The Guardian in America Is Going to Be British This Time

107647874 e1309214044651 The Guardian in America Is Going to Be British This Time

Julian Assange's favorite read. Or is it "favourite"?

We reported last week on the American expansion of the bikini-loving online wing of British newspaper The Daily Mail. The Guardian is also expanding its online presence here, but under rather different circumstances – and for the second time. Does anybody remember Guardian America? Yeah, that’s because it didn’t go so well. We wrote about it in its nascent days back in 2007, but the project never quite materialized as promised and officially died in 2009.

As described at its outset, Guardian America was to bring an opinionated left-of-center viewpoint to American issues – a version of the British paper written by Americans who had a Guardian-ish outlook themselves. The project was headed by Michael Tomasky, a Washington-based journalist who staffed it with several local hires in the fall of 2007.

Like The Daily Mail, The Guardian’s initial popularity with American readers was not cultivated but rather was the accidental byproduct of an aggressive online strategy back home. The new site aimed to address those readers directly, but after the initial fanfare of the announcement and the staffing up of Guardian America in Washington, The Guardian never seemed to throw its weight behind the operation. There was never an automatic re-direct to the URL for readers accessing The Guardian from the US and its correspondents quickly became little more than local hires doing spot news and election coverage as correspondents, sometimes for the actual paper in Britain.

“We all worked very hard for The Guardian and had a lot of support from our British colleagues in Washington and from the foreign desk in London,” a former member of the Guardian America staff told The Observer.  “But ultimately it felt like the paper didn’t know who the target audience was and what it wanted, nor how to use the Guardian brand. The readers never showed up like they were supposed to and the project didn’t make enough money to sustain itself.”

There were also some notable misunderstandings between staff members: The Guardian initially showed only a rudimentary understanding of the US health care system, reimbursing its workers for exorbitant individual health plans rather than purchasing group coverage. This later changed, but along with the alteration in benefits came a new holiday package for local hires, one more in keeping with stingier local customs about vacation days. This caused some irritation among American staff working alongside foreign correspondents from Britain, who continued to enjoy their lengthy European holidays.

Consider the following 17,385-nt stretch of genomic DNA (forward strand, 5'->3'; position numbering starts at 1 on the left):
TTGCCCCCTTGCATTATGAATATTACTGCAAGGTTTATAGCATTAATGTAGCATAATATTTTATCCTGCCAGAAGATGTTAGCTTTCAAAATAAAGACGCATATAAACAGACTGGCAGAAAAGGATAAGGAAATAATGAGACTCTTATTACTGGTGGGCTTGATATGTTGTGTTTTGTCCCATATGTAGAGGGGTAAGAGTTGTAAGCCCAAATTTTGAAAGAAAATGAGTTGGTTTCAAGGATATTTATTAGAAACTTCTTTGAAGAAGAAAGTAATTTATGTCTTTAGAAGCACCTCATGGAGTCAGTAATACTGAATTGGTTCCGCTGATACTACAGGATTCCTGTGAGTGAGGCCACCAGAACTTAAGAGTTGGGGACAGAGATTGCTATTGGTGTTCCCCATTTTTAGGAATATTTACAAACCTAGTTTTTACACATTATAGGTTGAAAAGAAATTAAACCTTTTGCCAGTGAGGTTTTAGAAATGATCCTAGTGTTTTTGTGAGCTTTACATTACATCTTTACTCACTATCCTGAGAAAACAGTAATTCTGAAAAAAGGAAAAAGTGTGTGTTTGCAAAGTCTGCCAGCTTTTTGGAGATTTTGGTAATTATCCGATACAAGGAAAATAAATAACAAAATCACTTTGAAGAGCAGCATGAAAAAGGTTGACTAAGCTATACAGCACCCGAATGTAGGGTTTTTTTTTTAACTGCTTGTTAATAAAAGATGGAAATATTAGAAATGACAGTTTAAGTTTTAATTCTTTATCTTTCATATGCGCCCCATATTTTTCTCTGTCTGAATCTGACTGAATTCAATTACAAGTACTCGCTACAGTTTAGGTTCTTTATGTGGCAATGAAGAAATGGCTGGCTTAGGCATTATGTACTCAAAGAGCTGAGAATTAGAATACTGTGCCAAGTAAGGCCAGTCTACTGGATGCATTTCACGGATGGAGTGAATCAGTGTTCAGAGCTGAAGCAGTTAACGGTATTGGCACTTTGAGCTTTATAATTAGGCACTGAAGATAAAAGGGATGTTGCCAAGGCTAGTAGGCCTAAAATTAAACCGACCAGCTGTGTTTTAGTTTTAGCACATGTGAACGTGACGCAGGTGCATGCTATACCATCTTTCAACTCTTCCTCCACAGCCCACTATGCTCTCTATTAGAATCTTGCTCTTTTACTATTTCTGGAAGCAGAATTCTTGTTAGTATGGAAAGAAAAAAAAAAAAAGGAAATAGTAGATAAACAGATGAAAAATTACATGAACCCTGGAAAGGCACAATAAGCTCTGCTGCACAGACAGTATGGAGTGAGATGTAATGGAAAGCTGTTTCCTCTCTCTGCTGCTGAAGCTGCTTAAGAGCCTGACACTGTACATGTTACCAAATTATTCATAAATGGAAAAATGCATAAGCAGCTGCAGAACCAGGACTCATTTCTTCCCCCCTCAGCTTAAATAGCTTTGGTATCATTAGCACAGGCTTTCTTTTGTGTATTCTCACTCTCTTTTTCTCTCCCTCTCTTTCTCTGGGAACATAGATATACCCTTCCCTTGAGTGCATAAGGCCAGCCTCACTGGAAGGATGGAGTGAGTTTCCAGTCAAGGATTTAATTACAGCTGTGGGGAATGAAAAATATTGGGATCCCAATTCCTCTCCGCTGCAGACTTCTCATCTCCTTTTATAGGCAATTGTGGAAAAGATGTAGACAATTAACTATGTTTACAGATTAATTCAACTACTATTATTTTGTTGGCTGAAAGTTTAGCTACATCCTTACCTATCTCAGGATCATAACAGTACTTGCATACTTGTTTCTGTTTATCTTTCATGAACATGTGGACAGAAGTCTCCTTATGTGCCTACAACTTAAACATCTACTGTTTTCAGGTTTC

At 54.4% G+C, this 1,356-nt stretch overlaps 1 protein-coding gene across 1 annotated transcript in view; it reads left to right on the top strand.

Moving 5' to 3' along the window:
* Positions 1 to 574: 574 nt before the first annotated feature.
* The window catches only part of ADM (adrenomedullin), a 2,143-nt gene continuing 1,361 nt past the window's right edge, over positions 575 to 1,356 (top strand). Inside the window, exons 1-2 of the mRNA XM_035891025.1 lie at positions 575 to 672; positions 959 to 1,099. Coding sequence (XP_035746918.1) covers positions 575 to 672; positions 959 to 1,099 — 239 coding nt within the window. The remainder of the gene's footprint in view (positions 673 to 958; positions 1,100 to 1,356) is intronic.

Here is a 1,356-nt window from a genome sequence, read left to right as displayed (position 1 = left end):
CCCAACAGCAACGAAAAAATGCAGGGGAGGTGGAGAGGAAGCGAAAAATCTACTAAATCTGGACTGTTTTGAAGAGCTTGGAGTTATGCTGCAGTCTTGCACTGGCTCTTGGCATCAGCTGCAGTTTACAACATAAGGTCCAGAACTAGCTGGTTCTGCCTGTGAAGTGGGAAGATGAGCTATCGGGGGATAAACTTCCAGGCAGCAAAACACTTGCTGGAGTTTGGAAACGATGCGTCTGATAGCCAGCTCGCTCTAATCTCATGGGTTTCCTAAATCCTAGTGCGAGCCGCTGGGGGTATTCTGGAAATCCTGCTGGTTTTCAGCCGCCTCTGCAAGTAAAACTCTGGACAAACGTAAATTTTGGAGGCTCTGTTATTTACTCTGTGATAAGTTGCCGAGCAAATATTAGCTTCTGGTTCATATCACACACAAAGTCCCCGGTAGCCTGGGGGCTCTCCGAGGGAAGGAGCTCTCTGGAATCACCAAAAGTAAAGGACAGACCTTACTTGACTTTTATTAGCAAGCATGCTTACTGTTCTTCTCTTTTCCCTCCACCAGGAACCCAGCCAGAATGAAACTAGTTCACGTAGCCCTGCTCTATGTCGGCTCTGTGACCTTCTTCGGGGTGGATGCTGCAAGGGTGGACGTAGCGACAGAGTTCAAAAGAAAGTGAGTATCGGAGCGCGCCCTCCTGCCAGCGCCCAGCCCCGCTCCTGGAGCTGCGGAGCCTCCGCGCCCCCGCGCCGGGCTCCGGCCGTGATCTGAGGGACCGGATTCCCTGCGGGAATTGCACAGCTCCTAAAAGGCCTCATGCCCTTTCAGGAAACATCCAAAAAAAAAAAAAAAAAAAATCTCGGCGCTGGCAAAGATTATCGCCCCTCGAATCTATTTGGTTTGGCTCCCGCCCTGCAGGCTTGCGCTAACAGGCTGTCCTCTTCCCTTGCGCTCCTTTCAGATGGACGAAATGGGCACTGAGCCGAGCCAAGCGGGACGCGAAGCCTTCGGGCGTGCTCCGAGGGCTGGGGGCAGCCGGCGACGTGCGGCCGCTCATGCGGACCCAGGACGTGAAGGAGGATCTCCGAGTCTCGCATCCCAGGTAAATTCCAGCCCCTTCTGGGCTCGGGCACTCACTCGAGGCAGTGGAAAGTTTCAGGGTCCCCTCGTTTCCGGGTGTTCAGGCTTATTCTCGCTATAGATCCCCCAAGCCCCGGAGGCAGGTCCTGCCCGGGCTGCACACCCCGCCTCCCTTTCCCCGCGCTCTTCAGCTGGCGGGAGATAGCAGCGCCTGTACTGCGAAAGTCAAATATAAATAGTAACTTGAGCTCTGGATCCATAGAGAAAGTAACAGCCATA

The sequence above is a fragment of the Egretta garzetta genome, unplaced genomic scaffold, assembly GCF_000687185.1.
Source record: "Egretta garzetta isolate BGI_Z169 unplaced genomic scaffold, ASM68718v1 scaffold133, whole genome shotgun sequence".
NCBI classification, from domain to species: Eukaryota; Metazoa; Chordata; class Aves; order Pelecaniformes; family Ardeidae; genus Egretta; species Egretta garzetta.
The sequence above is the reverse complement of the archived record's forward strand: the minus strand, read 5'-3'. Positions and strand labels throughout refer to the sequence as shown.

In November 2009, the foreign editor, Harriet Sherwood, and the digital editor at the time, Emily Bell, gathered the American employees into the company’s fancy podcast recording studio, thanked them for their services, and told them that Guardian America, and their jobs, would be ending. Mr. Tomasky stayed on with the nebulous title of editor-at-large until this spring, when he was picked up as a special correspondent for the new Newsweek.

Even without a dedicated news team here, however, The Guardian’s numbers of American visitors remained high – approximately 10 million visitors a month according to Janine Gibson, who will be heading The Guardian’s operations here when it ramps up American-targeted coverage for a second time in the coming months. These visitors, even now, are still being greeted with a box showing the weather in London and a landing page featuring articles about David Miliband (although the ads, at least, are in local currency), but readers can expect that to change next fall.

“What we have done before is work with American journalists who have a sort of similar stance or vision or approach to The Guardian,” said Ms. Gibson. But it turned out readers did not come to The Guardian for American voices. “It didn’t particularly work for us as a UK brand in the US,” she said.

This time, The Guardian’s American web site will attempt to be, in the spirit of The Economist’s success on this side of the pond, what Ms. Gibson calls “internationalist.” She described the approach as “a distilled version of what we are, but for an American audience.”

The expansion follows an announcement by the paper that in response to major financial losses it will be focusing its future expansion online, as well as making massive cuts in staff. As such, do not expect a major US hiring spree like the one Mail Online is on.

“What happens if you pick up The Guardian view of the world and way of coverage and put it somewhere else?” asked Ms. Gibson. And that’s precisely what will happen: a group of British-based reporters will be picked up and put down in New York City, to write about local happenings. Unlike The Daily Mail, which has thus far brought over a young, flexible staff, The Guardian is bringing over at least two married couples (including Ms. Gibson’s husband Steve Busfield, editor of a difficult part of the newspaper to translate for an American audience: the sports blogs), along with an as-yet undetermined number of reporters. Ms. Gibson said there will probably be some local hires, but what Ms. Gibson called the “core team” will stay British.

An editor who has worked in both markets was somewhat skeptical of whether the paper will successfully appeal to Americans with American coverage: “Their current American reporting is a little naïve about America, and a little late,” he said. “Often you feel that the people are sitting in Washington rewriting what Americans have written.”

“My feeling is that cultural differences are overstated,” said Ms. Gibson. “We know what we all mean by elevator, trunk, sidewalk and bathroom.”

Or, as we might all get into the habit of saying, lift, boot, pavement, and loo.